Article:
Some supporters may even keep particularly well made direct mail documents in their homes. This can apply to fundraising letters but is especially true for more creative mailable documents, including:
- Thank you cards. Sending handwritten thank you cards conveys your nonprofit’s gratitude in a way few other outreach materials can. If individually writing each card sounds overwhelming, consider getting volunteers to write each card, then have your director personally sign them.
- Postcards. Postcards consist of a short, snappy message about your nonprofit on one side and an attention grabbing image on the other. Postcards are a great way to spread awareness of your nonprofit’s brand and can also serve as marketing materials for your upcoming event or informative documents about new initiatives. For example, you might use a picture of your constituents (with their permission of course!) to help convey the impact each donor has when they contribute.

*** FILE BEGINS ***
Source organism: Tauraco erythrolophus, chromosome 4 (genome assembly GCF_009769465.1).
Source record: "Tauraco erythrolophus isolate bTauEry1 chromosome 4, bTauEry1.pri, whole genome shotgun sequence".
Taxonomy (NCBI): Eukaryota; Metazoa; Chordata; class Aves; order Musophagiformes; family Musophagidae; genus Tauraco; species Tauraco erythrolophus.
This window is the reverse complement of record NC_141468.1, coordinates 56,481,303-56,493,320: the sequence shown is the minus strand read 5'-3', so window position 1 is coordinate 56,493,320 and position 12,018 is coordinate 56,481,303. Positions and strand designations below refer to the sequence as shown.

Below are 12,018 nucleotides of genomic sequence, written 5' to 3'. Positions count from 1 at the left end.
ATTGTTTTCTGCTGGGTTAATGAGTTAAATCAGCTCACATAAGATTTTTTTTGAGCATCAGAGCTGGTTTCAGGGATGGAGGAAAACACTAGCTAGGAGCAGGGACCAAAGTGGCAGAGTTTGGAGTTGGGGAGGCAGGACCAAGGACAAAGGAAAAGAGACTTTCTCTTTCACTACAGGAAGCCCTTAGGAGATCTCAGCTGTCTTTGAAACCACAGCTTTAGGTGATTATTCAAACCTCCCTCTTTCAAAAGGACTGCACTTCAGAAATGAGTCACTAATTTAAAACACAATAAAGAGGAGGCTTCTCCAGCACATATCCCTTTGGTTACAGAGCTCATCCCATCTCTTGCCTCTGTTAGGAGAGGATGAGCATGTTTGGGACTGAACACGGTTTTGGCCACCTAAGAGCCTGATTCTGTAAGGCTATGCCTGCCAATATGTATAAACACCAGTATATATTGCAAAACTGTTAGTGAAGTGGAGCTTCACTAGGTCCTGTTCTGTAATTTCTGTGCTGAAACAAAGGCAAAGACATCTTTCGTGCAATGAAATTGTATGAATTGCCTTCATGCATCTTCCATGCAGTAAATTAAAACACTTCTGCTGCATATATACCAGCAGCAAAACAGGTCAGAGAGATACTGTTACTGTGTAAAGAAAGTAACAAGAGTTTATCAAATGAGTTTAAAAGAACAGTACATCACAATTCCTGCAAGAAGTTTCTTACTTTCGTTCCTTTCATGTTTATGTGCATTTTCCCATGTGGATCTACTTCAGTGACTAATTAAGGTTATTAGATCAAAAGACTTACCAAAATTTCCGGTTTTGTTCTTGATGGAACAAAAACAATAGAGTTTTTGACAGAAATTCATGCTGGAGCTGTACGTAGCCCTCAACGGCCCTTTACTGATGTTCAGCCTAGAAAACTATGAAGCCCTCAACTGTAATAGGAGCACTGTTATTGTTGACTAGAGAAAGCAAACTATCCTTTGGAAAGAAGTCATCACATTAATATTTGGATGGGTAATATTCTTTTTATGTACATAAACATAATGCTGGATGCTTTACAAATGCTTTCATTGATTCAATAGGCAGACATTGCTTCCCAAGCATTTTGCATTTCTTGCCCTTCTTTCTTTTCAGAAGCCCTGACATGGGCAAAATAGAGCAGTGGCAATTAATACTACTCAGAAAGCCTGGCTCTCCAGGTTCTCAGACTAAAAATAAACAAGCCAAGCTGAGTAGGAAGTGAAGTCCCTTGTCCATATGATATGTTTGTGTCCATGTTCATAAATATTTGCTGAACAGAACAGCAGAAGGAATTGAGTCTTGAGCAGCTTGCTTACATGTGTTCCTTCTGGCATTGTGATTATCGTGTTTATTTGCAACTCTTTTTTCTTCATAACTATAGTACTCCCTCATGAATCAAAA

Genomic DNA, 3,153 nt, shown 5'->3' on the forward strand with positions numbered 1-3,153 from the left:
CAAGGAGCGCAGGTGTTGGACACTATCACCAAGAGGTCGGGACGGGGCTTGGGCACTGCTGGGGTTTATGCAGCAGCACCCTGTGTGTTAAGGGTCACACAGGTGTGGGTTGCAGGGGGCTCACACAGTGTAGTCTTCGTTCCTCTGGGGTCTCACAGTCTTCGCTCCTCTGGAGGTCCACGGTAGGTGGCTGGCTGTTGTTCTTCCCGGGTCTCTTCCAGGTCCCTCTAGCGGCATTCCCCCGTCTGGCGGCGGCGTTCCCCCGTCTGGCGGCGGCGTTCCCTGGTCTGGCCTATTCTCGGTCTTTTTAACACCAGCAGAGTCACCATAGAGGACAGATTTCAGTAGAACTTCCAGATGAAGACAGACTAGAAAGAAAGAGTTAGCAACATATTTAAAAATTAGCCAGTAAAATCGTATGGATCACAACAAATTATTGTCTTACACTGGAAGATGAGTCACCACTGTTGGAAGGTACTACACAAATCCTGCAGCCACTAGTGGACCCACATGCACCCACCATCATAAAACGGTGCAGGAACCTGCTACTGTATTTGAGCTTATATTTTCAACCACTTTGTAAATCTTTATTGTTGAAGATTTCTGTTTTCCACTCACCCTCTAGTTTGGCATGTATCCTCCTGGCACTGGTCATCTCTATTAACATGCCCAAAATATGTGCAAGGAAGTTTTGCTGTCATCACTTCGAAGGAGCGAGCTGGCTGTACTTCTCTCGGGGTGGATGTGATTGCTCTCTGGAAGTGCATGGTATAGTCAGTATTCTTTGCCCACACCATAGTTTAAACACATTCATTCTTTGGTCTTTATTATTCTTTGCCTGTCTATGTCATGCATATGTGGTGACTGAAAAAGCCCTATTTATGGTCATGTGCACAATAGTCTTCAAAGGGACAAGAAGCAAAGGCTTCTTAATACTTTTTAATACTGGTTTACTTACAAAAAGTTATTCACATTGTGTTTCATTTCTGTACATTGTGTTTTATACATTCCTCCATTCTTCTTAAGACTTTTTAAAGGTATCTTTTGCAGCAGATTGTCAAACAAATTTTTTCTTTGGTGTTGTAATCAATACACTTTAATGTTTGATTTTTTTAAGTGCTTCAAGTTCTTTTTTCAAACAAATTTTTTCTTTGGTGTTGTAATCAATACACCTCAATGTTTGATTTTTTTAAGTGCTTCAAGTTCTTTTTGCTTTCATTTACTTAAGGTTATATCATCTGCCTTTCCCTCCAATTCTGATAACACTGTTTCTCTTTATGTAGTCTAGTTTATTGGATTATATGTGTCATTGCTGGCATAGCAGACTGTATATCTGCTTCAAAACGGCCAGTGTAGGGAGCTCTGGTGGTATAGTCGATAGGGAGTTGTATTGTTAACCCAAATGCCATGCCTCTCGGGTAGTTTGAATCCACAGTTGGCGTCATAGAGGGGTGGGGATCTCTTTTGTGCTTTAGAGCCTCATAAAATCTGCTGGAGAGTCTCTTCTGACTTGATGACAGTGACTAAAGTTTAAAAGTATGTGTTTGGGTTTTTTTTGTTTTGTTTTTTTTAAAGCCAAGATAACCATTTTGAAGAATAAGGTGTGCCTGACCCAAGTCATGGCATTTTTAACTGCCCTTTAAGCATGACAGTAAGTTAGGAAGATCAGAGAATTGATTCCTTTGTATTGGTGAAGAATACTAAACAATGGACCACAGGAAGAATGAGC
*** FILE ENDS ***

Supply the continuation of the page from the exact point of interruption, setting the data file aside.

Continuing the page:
- Calendars. An annual calendar can sometimes serve as an annual reminder to donate. Nonprofits that operate in fields that lend themselves to compelling images can provide their supporters with a useful item that ensures supporters think about their organization at least once every day. For example, a nonprofit dedicated to rainforest conservation may create a calendar featuring beautiful landscapes or photos of wildlife.
In addition to paper materials, your nonprofit can also send small physical items to supporters through the mail as well, including stickers, t-shirts, and water bottles. Branded items like these help reinforce your supporters’ connection to your nonprofit, and further spread your organization’s name whenever they display them in public.